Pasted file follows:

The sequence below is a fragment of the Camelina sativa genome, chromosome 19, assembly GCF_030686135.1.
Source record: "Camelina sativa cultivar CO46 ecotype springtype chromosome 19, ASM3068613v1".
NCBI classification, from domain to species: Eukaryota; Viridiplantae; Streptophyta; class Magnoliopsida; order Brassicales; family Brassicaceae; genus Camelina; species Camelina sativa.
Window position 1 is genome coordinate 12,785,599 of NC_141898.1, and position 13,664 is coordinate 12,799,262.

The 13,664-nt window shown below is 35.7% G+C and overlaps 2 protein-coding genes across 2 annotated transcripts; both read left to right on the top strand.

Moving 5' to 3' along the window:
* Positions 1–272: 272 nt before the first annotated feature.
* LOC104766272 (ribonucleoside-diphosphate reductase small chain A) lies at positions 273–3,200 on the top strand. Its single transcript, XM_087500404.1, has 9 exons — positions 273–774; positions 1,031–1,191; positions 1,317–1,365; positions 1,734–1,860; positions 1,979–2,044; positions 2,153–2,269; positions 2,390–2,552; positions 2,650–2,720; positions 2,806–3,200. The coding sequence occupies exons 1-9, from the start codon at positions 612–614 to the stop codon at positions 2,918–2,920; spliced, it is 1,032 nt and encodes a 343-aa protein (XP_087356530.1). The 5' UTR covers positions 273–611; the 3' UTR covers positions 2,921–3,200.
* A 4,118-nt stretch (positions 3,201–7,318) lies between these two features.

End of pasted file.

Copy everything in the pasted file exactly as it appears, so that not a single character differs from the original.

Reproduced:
The sequence below is a fragment of the Camelina sativa genome, chromosome 19, assembly GCF_030686135.1.
Source record: "Camelina sativa cultivar CO46 ecotype springtype chromosome 19, ASM3068613v1".
NCBI classification, from domain to species: Eukaryota; Viridiplantae; Streptophyta; class Magnoliopsida; order Brassicales; family Brassicaceae; genus Camelina; species Camelina sativa.
Window position 1 is genome coordinate 12,785,599 of NC_141898.1, and position 13,664 is coordinate 12,799,262.

The 13,664-nt window shown below is 35.7% G+C and overlaps 2 protein-coding genes across 2 annotated transcripts; both read left to right on the top strand.

Moving 5' to 3' along the window:
* Positions 1–272: 272 nt before the first annotated feature.
* LOC104766272 (ribonucleoside-diphosphate reductase small chain A) lies at positions 273–3,200 on the top strand. Its single transcript, XM_087500404.1, has 9 exons — positions 273–774; positions 1,031–1,191; positions 1,317–1,365; positions 1,734–1,860; positions 1,979–2,044; positions 2,153–2,269; positions 2,390–2,552; positions 2,650–2,720; positions 2,806–3,200. The coding sequence occupies exons 1-9, from the start codon at positions 612–614 to the stop codon at positions 2,918–2,920; spliced, it is 1,032 nt and encodes a 343-aa protein (XP_087356530.1). The 5' UTR covers positions 273–611; the 3' UTR covers positions 2,921–3,200.
* A 4,118-nt stretch (positions 3,201–7,318) lies between these two features.